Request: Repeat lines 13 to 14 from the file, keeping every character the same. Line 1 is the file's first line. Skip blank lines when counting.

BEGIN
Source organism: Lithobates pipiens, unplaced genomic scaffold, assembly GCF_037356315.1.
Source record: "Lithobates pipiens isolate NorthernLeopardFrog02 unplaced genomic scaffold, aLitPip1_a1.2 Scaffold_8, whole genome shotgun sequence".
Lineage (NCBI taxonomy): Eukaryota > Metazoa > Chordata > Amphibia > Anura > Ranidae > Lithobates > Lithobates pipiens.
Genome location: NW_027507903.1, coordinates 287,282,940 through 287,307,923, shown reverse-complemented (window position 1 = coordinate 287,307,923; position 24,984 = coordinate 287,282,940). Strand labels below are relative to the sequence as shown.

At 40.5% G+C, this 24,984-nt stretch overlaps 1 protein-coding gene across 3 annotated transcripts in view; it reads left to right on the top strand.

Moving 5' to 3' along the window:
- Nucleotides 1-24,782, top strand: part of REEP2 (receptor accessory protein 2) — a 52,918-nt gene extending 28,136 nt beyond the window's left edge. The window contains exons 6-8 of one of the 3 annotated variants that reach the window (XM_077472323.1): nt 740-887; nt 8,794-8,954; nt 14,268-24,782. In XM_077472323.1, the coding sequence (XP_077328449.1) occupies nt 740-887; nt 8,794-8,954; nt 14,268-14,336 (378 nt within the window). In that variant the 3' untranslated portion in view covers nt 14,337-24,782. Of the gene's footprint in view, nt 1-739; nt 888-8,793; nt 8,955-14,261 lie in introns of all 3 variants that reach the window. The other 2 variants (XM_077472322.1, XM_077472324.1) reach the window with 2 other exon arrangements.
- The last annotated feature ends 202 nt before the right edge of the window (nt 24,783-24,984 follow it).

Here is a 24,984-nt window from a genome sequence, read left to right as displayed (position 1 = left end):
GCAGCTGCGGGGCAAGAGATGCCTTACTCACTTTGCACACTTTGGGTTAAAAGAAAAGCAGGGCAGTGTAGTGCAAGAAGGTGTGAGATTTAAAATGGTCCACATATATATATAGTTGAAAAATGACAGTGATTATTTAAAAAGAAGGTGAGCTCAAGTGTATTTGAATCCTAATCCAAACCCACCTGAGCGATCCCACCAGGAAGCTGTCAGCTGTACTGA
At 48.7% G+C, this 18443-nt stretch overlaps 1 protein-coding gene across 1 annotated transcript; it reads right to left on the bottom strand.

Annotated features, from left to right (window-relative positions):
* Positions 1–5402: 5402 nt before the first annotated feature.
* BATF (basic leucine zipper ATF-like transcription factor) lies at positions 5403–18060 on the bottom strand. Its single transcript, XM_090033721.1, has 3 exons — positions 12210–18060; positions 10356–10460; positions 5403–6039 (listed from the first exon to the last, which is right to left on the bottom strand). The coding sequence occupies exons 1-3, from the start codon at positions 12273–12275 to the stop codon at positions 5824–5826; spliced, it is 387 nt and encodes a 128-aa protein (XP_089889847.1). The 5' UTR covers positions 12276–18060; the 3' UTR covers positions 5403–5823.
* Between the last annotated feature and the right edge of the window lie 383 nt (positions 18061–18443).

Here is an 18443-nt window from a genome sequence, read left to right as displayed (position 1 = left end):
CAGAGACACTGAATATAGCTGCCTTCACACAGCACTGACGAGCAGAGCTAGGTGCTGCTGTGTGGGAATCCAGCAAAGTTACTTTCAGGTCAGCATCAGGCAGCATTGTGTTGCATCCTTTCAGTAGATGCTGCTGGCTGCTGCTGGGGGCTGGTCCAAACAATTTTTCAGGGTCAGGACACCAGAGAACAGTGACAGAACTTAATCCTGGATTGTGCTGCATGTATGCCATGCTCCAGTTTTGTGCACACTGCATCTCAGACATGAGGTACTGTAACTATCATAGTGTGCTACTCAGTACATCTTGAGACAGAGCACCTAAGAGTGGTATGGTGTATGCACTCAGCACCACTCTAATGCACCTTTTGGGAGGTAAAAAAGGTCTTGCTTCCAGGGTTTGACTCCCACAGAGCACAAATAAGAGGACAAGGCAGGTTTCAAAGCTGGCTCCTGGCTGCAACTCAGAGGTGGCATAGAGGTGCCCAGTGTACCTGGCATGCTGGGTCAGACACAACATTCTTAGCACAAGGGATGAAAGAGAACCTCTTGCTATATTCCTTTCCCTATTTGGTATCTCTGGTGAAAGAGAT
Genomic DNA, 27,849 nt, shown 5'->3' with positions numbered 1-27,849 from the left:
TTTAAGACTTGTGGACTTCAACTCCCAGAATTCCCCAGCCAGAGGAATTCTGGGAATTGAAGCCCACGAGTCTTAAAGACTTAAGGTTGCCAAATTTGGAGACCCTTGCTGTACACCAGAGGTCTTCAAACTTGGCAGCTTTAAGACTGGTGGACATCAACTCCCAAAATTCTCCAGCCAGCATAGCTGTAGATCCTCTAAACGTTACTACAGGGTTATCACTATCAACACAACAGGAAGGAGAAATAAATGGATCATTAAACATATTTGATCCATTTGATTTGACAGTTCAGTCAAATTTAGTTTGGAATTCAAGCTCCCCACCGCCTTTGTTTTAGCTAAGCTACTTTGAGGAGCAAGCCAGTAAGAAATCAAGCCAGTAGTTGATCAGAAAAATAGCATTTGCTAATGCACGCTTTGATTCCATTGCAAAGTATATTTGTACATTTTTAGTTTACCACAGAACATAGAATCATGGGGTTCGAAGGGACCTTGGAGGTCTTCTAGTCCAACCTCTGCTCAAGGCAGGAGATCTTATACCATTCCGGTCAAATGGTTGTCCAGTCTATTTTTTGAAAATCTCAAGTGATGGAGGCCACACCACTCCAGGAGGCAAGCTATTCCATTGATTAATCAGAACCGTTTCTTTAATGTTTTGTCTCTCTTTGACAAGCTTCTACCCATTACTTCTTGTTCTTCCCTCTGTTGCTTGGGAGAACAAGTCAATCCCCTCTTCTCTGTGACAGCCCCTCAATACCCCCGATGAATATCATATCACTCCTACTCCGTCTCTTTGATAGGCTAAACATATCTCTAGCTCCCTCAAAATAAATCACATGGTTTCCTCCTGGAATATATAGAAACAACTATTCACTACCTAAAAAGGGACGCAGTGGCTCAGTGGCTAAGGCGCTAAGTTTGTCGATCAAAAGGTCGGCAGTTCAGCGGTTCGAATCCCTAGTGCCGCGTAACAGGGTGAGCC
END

* Positions 1–5402: 5402 nt before the first annotated feature.
* BATF (basic leucine zipper ATF-like transcription factor) lies at positions 5403–18060 on the bottom strand. Its single transcript, XM_090033721.1, has 3 exons — positions 12210–18060; positions 10356–10460; positions 5403–6039 (listed from the first exon to the last, which is right to left on the bottom strand). The coding sequence occupies exons 1-3, from the start codon at positions 12273–12275 to the stop codon at positions 5824–5826; spliced, it is 387 nt and encodes a 128-aa protein (XP_089889847.1). The 5' UTR covers positions 12276–18060; the 3' UTR covers positions 5403–5823.